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Marc Minkowski

Marc Minkowski

Still

New CD: $16.98 Buy

By Andrew Lee for Easy Street Records

If you don’t know who Richard Thompson is for some reason, then I’ll start by saying this - if you’re looking for pretty vocals you might want to look elsewhere. For pretty vocals from a singer/songwriter with the last name Thompson, look up Teddy Thompson, Richard Thompson’s son, who sometimes plays and records with his dad and is an accomplished singer/songwriter in his own right. Teddy is the type of singer whose voice is familiar with the adjective “golden.” His father, Richard, is a much more, shall I say, "human” singer. Fortunately Richard is a guitar wizard and a first-rate songwriter. He is also a witty and wizened old folkie from the sixties, who is now in HIS sixties, but who remains in full command of his guitar playing and songwriting powers on this, his 42nd album, titled Still.

About half of this album had to grow on me, and about half was instantly appealing, which is actually a nice balance. Enough low hanging fruit to attract me to the tree and keep me there long enough to notice something desirable is also growing in the upper branches.

And now, without further ado, I present: ANDREW’S ALBUM OPINION AWARDS for Still by Richard Thompson

Most quickly addictive guitar hook = “Long John Silver”, though "Beatnik Walking” and “No Peace, No End” are pretty great too...

Prettiest acoustic guitar work = “Josephine"

Least likably sung word = the word “doll” on “Broken Doll”, (nearly a tie with the word “hand” on “Dungeons for Eyes”)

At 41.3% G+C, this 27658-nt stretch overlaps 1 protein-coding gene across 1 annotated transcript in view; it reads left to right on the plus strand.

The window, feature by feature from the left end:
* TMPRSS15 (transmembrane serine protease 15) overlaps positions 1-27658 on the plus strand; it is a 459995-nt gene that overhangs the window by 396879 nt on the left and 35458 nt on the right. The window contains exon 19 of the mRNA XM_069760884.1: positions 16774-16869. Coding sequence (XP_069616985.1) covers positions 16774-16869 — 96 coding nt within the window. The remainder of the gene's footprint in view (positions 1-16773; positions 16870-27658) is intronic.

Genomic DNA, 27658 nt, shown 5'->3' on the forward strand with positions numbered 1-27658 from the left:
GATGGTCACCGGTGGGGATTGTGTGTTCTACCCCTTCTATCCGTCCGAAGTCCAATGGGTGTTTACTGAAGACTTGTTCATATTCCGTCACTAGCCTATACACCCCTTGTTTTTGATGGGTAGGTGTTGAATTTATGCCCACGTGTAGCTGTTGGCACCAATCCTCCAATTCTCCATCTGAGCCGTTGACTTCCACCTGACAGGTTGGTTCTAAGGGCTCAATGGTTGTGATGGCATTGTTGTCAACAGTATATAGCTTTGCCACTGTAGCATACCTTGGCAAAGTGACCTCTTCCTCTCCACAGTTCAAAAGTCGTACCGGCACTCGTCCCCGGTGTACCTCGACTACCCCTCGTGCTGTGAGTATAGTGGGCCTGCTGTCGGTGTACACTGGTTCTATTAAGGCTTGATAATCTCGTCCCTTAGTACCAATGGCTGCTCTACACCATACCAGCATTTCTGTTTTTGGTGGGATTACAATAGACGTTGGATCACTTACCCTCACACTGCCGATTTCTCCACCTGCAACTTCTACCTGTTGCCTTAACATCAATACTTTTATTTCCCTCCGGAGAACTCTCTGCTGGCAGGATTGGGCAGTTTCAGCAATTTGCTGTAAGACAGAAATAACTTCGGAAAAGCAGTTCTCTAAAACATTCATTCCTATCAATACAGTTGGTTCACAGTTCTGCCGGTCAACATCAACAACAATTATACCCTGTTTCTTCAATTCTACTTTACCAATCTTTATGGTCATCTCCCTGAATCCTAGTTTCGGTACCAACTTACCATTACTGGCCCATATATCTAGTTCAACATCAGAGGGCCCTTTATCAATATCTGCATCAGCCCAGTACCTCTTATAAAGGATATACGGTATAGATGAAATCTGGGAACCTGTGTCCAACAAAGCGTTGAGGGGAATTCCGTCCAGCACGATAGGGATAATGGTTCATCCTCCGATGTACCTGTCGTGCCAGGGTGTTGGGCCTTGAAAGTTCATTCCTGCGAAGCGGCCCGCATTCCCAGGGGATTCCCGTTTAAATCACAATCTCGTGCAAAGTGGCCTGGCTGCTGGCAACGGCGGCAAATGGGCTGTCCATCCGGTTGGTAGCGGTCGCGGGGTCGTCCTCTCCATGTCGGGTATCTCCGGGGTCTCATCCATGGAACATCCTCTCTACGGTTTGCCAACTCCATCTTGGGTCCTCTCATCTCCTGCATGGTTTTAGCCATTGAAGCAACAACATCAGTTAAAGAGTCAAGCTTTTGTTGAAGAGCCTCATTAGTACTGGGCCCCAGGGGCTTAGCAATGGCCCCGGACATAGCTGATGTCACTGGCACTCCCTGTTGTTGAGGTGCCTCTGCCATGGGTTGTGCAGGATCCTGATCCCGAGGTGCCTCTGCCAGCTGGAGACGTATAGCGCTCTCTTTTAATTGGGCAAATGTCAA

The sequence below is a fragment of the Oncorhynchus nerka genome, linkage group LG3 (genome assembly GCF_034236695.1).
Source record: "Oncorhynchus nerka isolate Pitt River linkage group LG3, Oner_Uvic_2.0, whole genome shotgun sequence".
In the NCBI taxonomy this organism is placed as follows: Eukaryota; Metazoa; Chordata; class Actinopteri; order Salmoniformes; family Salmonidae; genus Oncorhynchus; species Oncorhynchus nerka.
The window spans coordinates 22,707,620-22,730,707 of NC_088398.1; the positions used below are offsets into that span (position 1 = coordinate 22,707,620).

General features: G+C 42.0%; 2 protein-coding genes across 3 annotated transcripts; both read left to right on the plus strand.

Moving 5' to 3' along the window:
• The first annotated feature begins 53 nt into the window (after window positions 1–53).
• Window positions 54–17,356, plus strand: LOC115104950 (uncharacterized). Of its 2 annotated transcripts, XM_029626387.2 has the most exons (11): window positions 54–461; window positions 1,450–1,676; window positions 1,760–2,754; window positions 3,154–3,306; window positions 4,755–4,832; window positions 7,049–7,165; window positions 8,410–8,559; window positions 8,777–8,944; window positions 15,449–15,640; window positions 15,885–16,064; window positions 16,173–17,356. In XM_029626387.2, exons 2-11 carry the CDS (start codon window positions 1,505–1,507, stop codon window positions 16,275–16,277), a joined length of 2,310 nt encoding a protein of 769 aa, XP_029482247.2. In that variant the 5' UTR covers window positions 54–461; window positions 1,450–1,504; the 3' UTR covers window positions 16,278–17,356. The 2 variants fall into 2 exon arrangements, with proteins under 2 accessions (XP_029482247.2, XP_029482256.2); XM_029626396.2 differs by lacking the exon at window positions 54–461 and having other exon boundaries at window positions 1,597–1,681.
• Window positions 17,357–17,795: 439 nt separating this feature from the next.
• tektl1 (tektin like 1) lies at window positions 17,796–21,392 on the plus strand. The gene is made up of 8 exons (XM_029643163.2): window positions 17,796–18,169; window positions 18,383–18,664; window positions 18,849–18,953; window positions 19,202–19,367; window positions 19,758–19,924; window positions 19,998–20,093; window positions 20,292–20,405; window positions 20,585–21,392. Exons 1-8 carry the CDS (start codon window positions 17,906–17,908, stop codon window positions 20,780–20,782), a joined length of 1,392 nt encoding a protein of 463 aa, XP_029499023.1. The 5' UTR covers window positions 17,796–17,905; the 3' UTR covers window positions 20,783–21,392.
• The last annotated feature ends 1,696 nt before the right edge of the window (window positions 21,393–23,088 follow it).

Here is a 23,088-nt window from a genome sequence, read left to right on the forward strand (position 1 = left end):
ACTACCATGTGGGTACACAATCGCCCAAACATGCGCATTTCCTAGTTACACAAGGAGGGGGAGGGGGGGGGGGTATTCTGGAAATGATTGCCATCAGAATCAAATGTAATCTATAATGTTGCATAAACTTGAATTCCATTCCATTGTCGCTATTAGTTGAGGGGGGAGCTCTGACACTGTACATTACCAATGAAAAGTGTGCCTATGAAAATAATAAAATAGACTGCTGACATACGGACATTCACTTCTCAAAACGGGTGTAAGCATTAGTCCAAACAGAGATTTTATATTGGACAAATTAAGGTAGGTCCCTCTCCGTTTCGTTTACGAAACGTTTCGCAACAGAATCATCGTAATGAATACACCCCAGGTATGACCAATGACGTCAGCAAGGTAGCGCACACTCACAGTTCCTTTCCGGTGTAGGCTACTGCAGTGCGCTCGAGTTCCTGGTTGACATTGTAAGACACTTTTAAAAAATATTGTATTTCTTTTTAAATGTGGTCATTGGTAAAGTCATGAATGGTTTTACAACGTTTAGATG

Best autobiographical story song = “Guitar Heroes"

Greatest variety of musical styles in one song = “Guitar Heroes"

Song most likely to be skipped over by me = “Dungeons for Eyes"

Song I initially didn’t care for that began to grow on me the most = “Where’s Your Heart"

Music that most reminded me of music from another song by another artist = opening guitar on “Beatnik Walking” / “Solsbury Hill” by Peter Gabriel

Most noteworthy guitar soloing = “Patty Don’t You Put Me Down” for the tumbling and trips and bends. Well, let’s call it a tie with “She’s All Buttoned Up.” Wait, what about “Pony in the Stable?” And what about the epic, unravelling chimey-ness of “She Never Could Resist a Winding Road?” Oh man, “Long John Silver is really cool too - how that electric guitar digs low and then sprouts another personality about 3/4 through...

Best singing with a British accent = “She Never Could Resist a Winding Road” I didn’t like it at first, but this is nice to hear actually - so many singers don’t sing with much trace of their native accent, as if they’re playing the part of an American pop singer…or maybe it has something to do with how the mouth works singing vs. talking - I don’t know - whatever the reason, it feels true and authentic to hear some accent in there...